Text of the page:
SAN FRANCISCO (LOG News Service)—In a mission to clean up trash floating in the ocean, environmentalists pulled 40 tons of abandoned fishing nets in June from an area known as the Great Pacific Garbage Patch.
Mariners on a 140-foot cargo sailboat outfitted with a crane sailed from Hawaii to the heart of the Pacific Ocean, where they retrieved the haul of mostly plastic fishing nets as part of an effort to rid the waters of the nets that entangle whales, turtles and fish and damage coral reefs.
The volunteers with the California-based nonprofit Ocean Voyages Institute fished out the derelict nets from a marine gyre location where ocean currents converge between Hawai’i and California during their 25-day expedition, the group’s founder, Mary Crowley, announced on June 28.
The group is among a handful of nonprofits working to collect plastic trash from the open ocean, an endeavor that can be dangerous, time consuming and expensive.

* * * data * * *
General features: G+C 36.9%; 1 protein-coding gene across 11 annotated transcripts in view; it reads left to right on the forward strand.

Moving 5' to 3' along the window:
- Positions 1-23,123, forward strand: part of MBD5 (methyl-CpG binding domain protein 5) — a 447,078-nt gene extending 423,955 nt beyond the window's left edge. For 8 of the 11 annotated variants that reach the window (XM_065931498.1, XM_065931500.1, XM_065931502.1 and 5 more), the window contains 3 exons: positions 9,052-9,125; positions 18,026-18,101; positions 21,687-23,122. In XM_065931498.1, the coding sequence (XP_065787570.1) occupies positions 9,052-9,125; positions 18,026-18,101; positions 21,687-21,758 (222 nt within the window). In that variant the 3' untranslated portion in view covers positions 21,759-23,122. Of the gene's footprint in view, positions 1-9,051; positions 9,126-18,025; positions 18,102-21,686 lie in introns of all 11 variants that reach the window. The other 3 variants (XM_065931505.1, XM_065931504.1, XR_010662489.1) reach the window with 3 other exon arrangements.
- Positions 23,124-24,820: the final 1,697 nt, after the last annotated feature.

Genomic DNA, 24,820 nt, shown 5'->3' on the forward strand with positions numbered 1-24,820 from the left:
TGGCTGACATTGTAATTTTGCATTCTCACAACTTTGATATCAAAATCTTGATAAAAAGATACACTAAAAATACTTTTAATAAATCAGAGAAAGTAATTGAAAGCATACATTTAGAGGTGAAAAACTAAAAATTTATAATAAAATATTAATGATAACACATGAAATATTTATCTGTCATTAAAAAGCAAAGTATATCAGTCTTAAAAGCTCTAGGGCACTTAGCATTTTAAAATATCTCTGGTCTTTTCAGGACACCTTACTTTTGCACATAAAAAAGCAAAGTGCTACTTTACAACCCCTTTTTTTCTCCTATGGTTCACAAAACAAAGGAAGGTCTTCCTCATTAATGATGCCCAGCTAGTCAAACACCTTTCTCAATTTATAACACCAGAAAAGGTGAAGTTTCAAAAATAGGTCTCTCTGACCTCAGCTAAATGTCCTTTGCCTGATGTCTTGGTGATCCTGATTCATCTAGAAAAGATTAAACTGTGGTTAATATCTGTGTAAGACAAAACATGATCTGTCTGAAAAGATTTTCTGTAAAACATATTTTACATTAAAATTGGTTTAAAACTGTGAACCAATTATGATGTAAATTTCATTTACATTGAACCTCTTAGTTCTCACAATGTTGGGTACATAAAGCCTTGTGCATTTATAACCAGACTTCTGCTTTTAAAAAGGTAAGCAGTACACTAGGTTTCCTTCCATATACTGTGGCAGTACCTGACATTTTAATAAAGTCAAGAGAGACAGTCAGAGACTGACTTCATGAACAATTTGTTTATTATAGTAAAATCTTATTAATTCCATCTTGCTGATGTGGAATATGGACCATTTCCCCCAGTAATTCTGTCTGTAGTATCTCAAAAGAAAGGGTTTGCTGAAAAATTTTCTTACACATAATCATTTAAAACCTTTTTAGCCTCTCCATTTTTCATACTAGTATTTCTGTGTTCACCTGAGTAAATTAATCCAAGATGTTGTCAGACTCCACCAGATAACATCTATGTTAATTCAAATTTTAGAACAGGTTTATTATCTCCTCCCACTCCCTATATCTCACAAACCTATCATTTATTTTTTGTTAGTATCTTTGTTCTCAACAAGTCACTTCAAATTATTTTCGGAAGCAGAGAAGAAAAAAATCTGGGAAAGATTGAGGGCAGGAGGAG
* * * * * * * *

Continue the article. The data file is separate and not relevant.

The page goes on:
The cargo ship returned June 18 to Honolulu, where 2 tons of plastic trash were separated from the haul of fishing nets and donated to local artists to transform it into art work to educate people about ocean plastic pollution. The rest of the refuse was turned over to a zero emissions energy plant that will incinerate it and turn it into energy, she said.
A year before they went to pick up the nets, the Sausalito-based group gave sailors going from California to Hawaii buoyant GPS trackers the size of bowling balls to attach to the nets they encountered during their voyage so they could be tracked.
The group then sailed to collect the nets entangled with plastic chairs, bottles and other trash in an effort that cost $300,000. The group plans to deploy dozens more GPS trackers and next year embark on a three-month trash collection expedition, Crowley said.
It is estimated that between 600,000 and 800,000 metric tons of fishing gear is abandoned or lost during storms each year in the oceans, said Nick Mallos, Director of the Trash Free Seas Program at Ocean Conservancy, a nonprofit environmental advocacy group.